Tourism is widely considered as an effective contributor to socio-economic development, particularly in less developed countries. However, despite the almost universal adoption of tourism as a developmental option, the extent to which economic and social development inevitably follows the introduction and promotion of a tourism sector remains the subject of intense debate. This book provides an introduction to the tourism-development process. Focusing specifically on the less developed world and drawing on contemporary case studies, it questions many assumptions about the role of tourism in development and, in particular, highlights the dilemmas faced by destinations seeking to achieve development through tourism.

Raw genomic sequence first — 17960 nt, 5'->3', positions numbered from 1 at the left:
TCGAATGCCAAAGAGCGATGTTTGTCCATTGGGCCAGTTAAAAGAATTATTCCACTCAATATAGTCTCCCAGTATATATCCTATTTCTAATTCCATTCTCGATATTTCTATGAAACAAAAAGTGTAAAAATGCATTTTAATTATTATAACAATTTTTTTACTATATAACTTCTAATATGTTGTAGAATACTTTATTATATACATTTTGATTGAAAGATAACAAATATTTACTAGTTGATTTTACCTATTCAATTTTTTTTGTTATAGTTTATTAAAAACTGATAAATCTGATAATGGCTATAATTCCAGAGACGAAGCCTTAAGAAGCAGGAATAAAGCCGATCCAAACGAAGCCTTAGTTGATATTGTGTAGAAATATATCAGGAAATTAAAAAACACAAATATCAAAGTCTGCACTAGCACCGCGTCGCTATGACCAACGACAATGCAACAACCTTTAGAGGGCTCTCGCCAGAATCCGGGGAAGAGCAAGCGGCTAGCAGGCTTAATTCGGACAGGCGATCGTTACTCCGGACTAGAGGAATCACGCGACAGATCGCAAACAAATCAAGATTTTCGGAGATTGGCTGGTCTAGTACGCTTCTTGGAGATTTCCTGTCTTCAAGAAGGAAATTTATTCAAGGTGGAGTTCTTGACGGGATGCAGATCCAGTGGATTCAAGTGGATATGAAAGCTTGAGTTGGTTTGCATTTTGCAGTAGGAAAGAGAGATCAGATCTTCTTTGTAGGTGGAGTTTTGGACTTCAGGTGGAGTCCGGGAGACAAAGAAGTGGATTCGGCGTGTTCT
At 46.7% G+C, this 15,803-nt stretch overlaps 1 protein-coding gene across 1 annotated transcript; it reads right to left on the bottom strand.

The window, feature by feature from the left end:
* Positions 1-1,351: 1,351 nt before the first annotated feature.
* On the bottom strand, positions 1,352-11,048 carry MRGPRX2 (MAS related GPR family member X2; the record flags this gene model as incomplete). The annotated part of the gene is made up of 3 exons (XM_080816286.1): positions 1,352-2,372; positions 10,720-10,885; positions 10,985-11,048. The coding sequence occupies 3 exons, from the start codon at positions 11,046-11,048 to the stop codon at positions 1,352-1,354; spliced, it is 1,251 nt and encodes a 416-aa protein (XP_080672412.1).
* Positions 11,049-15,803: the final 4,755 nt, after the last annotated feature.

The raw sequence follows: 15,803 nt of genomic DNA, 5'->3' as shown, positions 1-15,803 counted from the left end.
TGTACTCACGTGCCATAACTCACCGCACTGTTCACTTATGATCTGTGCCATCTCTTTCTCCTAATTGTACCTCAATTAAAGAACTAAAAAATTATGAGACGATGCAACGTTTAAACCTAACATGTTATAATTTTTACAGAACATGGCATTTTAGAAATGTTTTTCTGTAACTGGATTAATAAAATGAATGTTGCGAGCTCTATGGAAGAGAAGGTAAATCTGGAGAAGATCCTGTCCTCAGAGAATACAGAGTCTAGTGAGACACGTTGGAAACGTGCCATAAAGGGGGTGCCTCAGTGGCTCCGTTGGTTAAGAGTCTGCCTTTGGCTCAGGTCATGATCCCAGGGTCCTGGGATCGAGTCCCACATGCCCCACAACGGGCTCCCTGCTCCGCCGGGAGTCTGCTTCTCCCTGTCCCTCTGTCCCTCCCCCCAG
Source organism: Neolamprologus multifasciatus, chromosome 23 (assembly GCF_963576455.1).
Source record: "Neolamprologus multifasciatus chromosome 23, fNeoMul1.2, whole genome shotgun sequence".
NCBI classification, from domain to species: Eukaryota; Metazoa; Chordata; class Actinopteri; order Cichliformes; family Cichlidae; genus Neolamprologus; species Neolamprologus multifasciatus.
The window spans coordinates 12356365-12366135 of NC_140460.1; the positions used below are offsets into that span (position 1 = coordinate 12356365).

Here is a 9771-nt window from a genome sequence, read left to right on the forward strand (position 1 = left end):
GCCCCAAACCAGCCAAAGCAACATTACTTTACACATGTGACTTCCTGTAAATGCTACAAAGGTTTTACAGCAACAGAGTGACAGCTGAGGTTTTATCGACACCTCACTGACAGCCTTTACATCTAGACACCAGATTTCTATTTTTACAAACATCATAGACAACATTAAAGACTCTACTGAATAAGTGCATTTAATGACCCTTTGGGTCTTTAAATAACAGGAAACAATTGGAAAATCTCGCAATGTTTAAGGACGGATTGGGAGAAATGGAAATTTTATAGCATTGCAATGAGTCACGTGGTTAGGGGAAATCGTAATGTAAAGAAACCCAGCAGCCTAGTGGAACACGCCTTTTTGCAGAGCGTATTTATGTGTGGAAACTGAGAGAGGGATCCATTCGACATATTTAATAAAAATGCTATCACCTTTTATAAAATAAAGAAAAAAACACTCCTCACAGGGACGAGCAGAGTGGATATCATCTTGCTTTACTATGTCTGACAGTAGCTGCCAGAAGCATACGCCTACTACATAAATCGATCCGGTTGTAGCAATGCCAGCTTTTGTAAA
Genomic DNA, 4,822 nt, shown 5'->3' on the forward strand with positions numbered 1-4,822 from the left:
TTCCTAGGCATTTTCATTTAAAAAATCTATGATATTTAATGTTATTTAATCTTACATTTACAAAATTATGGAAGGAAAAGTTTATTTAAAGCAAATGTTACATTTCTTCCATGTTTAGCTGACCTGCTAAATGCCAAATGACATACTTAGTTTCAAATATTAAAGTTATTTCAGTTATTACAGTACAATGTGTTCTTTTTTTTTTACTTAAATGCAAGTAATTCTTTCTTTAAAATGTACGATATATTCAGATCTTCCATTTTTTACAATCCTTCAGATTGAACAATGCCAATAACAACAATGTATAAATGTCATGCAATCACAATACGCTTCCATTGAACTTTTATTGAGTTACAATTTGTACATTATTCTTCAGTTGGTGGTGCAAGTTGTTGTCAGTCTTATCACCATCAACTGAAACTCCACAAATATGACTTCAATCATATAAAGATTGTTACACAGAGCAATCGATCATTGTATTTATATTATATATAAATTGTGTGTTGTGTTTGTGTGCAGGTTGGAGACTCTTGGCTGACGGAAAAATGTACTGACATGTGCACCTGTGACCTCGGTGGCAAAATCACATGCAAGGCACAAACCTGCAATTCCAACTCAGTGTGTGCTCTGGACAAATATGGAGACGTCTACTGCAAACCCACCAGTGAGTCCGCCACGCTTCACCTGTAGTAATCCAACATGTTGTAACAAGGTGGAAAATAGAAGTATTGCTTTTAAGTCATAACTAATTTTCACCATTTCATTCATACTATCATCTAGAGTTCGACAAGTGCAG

Combining an overview of essential concepts, theories and knowledge related to tourism and development with an analysis of contemporary issues and debates, Tourism and Development in the Developing World is a valuable resource for those investigating tourism issues in developing countries. It is also useful for students studying related subjects, including development studies, geography, international relations, politics, sociology and area studies.
David J. Telfer is Associate Professor in the Department of Tourism and Environment at Brock University, Canada.
Richard Sharpley is Professor of Tourism at the University of Central Lancashire, UK.